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Your Daily Sweets (2005-2012)


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Let's make this very clear: I don't do sweet things. I don't make them and I generally don't eat them. With very, very, very rare exception. I can't remember the last time I attempted to tackle a cake or tart. So when a friend told me to make chocolate and chilli icecream, just as a throwaway thing on Facebook, within three days I owned a Cuisinart icecream machine and had some milk and cream in the fridge infusing with a handful of anchos. These things happen.

The icecream is churning right now. I followed the New York Times' recipe for bittersweet chocolate icecream, only I infused the cream with some ancho chilli and a little bit of nutmeg and clove. This will be the first time I've made icecream. I hope it's not shit.

I'm also candying some jalapeno, as my friend's 'plated dessert' idea also had a bit of that going on. Jalapeno might be too hot for this application: I'll test the pieces out and maybe duck down to the supermarket to 'downgrade' to some standard 'green'/'red' chillies.

EDIT

I just tasted the icecream before putting it in the freezer. The chocolate flavour is very good and for a minute there I thought it totally dominated the flavour of the ancho chilli: I wanted that, to a point, but I also wanted to be able to tell the chilli is there. But you can. Just when you think, oh, it's not there, how sad, you a nice warming after taste. Reasonably happy with it for a first attempt.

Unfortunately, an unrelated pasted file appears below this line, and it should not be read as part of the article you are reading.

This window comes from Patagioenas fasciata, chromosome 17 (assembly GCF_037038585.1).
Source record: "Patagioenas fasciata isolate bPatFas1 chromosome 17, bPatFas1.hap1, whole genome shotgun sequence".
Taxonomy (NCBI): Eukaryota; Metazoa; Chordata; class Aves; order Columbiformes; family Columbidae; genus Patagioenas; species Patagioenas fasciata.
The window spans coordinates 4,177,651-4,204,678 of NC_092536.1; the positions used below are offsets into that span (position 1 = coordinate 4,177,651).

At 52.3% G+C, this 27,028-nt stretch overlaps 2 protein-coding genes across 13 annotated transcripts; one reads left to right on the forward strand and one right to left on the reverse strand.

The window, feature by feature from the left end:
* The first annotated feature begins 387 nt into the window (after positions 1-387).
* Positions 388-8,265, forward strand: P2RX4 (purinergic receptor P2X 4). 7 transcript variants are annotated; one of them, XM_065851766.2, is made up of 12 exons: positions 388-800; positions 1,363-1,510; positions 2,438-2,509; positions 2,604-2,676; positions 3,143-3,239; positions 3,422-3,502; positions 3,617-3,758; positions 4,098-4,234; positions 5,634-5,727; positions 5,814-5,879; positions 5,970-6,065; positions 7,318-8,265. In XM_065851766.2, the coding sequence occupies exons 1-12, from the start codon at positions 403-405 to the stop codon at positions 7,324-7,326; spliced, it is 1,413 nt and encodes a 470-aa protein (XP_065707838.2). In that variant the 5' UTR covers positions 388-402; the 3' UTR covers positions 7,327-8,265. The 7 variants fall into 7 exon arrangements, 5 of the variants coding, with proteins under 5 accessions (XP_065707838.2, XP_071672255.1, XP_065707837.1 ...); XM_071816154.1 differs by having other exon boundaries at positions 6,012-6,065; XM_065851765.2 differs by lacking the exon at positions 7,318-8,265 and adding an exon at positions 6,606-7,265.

Edited by ChrisTaylor (log)

Chris Taylor

Host, eG Forums - ctaylor@egstaff.org

 

I've never met an animal I didn't enjoy with salt and pepper.

Melbourne
Harare, Victoria Falls and some places in between

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My take on a Brownie Sundae. Malted Chocolate Ice Cream, Pecan Brownie, Caramel, Spiced Pineapple Relish, (the spices are vanilla bean, cardamom and ras el hanout)-

001.JPG

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My take on a Brownie Sundae. Malted Chocolate Ice Cream, Pecan Brownie, Caramel, Spiced Pineapple Relish, (the spices are vanilla bean, cardamom and ras el hanout)-

001.JPG

Sounds quite appealing. I did not recall you being a sweets person. Must pay more attention. I like the spice combination on the pineapple with the chocolate background.

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Rum and raisin icecream

Americano (Campari and vermouth) icecream

Lemon olive oil ""

Lemongrass and Domaine de Canton ""

Bittersweet chocolate and ancho chilli ""

Spiced ""

Fennel ""

Chris Taylor

Host, eG Forums - ctaylor@egstaff.org

 

I've never met an animal I didn't enjoy with salt and pepper.

Melbourne